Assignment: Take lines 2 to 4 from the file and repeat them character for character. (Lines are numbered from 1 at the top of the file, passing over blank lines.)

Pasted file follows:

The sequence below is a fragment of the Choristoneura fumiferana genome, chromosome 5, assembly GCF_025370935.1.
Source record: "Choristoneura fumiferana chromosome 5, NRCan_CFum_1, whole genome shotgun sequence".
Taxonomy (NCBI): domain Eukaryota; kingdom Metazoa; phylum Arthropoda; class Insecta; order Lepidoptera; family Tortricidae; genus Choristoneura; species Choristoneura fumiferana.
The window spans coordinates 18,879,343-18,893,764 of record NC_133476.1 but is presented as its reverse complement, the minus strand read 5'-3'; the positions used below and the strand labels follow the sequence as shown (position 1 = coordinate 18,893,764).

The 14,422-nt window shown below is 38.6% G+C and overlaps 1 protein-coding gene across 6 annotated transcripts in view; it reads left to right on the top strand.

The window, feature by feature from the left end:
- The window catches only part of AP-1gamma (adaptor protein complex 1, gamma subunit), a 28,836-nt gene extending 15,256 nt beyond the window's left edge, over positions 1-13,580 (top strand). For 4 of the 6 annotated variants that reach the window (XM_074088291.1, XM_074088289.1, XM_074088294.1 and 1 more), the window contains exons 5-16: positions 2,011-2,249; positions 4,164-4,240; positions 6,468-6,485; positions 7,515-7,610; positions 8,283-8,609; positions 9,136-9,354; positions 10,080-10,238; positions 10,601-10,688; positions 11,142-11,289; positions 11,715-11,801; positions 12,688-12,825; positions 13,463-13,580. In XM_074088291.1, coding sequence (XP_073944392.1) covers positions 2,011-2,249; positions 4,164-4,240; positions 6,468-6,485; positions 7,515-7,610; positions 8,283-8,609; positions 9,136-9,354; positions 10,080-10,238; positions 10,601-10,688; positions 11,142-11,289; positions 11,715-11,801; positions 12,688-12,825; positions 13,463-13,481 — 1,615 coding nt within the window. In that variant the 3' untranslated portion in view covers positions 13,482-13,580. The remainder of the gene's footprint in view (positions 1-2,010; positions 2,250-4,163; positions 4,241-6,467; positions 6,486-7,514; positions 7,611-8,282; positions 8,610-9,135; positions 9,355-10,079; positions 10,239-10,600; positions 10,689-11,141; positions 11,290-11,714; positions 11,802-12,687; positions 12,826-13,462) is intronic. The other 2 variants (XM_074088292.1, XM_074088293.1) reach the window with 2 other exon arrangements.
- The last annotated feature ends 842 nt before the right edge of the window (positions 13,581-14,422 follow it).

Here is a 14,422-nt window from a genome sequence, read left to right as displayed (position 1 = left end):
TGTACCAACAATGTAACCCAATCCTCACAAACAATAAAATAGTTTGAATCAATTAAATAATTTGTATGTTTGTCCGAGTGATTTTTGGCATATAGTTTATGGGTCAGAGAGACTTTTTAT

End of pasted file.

Source record: "Choristoneura fumiferana chromosome 5, NRCan_CFum_1, whole genome shotgun sequence".
Taxonomy (NCBI): domain Eukaryota; kingdom Metazoa; phylum Arthropoda; class Insecta; order Lepidoptera; family Tortricidae; genus Choristoneura; species Choristoneura fumiferana.
The window spans coordinates 18,879,343-18,893,764 of record NC_133476.1 but is presented as its reverse complement, the minus strand read 5'-3'; the positions used below and the strand labels follow the sequence as shown (position 1 = coordinate 18,893,764).